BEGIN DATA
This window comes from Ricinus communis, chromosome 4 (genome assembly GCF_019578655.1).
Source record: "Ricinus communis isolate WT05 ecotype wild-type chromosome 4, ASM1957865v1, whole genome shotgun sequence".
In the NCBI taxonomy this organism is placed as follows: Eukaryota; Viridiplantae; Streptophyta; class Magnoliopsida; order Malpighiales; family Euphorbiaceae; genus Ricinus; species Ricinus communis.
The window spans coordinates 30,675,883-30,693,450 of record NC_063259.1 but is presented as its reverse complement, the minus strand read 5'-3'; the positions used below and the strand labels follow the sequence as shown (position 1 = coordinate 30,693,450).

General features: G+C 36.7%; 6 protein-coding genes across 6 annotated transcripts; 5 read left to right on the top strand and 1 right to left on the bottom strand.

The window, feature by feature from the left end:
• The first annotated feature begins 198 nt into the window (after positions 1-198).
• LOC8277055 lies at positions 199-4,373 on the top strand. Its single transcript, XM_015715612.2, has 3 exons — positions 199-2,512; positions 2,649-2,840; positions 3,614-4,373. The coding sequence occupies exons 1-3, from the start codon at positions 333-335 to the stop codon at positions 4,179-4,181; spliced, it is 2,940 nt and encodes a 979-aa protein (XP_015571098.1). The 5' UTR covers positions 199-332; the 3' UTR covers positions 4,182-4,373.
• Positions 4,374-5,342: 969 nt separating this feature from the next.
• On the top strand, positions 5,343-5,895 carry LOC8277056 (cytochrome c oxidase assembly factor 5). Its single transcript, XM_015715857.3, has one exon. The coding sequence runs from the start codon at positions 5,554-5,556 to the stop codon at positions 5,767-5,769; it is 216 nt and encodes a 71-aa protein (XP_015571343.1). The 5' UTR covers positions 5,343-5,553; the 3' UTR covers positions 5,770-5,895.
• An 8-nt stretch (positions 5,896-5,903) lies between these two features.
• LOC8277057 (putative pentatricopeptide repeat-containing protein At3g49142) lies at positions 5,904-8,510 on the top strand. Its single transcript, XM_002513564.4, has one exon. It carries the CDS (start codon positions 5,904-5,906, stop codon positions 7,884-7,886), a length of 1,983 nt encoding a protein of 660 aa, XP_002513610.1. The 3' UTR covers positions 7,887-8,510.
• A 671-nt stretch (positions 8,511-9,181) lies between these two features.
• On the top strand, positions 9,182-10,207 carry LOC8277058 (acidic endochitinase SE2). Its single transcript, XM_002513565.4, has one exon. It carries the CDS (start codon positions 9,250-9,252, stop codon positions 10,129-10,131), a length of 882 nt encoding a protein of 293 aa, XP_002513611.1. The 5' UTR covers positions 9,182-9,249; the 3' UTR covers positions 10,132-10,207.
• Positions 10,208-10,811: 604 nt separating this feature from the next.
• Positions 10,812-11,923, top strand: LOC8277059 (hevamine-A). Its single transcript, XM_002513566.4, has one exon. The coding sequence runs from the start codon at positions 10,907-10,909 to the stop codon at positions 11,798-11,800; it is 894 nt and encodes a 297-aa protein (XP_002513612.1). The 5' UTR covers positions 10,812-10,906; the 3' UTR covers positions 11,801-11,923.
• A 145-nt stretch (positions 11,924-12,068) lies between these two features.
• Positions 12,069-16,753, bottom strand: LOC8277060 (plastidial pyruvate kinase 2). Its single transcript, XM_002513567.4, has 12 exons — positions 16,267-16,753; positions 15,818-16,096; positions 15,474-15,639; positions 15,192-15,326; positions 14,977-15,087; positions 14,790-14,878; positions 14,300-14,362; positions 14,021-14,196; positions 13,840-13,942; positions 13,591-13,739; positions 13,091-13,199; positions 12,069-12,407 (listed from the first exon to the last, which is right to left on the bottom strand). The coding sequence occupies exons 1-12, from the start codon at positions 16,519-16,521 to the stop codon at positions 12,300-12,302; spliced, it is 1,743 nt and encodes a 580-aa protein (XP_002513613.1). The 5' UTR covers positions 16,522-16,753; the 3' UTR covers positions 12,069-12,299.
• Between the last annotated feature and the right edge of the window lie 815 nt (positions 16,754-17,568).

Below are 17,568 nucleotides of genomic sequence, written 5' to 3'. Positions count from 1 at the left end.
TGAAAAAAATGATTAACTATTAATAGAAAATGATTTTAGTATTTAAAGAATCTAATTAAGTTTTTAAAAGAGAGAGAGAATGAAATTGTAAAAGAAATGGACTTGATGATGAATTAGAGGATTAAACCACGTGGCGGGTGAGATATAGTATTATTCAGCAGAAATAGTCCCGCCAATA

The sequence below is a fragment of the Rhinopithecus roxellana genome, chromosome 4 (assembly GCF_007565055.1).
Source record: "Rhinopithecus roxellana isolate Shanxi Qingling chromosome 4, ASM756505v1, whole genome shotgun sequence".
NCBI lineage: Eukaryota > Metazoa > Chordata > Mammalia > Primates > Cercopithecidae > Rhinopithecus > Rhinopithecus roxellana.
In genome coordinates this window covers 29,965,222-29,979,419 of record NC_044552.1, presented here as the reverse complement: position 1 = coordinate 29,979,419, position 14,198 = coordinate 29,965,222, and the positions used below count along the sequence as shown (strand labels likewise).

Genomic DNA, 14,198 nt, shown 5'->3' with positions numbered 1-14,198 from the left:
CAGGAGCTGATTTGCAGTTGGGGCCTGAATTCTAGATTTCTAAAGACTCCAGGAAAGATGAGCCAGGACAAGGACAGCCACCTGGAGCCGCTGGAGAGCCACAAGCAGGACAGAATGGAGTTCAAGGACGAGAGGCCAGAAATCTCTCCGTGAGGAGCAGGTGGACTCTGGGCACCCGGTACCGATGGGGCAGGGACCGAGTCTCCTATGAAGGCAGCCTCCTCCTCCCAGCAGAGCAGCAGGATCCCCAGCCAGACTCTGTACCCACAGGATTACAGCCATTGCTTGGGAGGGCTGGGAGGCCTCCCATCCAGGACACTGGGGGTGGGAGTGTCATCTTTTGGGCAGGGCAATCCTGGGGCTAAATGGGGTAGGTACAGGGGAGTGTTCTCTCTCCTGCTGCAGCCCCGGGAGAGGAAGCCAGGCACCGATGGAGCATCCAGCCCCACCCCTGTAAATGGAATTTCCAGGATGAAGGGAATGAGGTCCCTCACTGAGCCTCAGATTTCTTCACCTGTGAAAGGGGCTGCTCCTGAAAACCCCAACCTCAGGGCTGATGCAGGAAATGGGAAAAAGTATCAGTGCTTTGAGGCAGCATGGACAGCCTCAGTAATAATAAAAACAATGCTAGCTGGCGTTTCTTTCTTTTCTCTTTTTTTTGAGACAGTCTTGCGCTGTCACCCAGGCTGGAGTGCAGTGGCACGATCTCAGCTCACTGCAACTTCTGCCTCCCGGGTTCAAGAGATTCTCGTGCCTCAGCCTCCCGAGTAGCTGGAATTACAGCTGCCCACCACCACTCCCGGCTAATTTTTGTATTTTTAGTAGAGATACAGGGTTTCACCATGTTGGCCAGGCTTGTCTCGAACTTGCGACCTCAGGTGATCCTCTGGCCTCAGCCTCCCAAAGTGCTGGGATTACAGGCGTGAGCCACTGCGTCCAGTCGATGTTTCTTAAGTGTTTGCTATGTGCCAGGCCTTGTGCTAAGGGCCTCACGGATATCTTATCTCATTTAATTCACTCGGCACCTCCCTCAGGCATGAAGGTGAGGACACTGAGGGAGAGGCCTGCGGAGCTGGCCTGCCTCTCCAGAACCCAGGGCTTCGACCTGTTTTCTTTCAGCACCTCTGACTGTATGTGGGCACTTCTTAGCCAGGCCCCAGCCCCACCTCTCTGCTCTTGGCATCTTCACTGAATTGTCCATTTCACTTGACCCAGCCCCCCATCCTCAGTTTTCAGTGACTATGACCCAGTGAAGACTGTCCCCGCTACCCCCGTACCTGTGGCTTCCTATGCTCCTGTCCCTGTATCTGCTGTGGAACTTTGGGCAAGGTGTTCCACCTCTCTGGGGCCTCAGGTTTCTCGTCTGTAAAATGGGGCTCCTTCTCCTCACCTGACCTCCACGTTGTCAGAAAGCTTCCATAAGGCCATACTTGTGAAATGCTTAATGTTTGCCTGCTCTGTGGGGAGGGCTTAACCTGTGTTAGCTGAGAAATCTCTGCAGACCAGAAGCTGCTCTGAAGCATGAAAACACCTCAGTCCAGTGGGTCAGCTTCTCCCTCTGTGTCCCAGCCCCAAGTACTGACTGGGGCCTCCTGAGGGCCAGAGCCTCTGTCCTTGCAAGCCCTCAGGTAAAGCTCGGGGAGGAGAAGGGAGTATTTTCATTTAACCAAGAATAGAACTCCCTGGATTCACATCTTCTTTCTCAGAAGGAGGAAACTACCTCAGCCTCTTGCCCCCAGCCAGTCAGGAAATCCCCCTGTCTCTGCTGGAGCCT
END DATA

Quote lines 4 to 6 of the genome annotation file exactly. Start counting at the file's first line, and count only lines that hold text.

The window spans coordinates 30,675,883-30,693,450 of record NC_063259.1 but is presented as its reverse complement, the minus strand read 5'-3'; the positions used below and the strand labels follow the sequence as shown (position 1 = coordinate 30,693,450).

General features: G+C 36.7%; 6 protein-coding genes across 6 annotated transcripts; 5 read left to right on the top strand and 1 right to left on the bottom strand.

The window, feature by feature from the left end: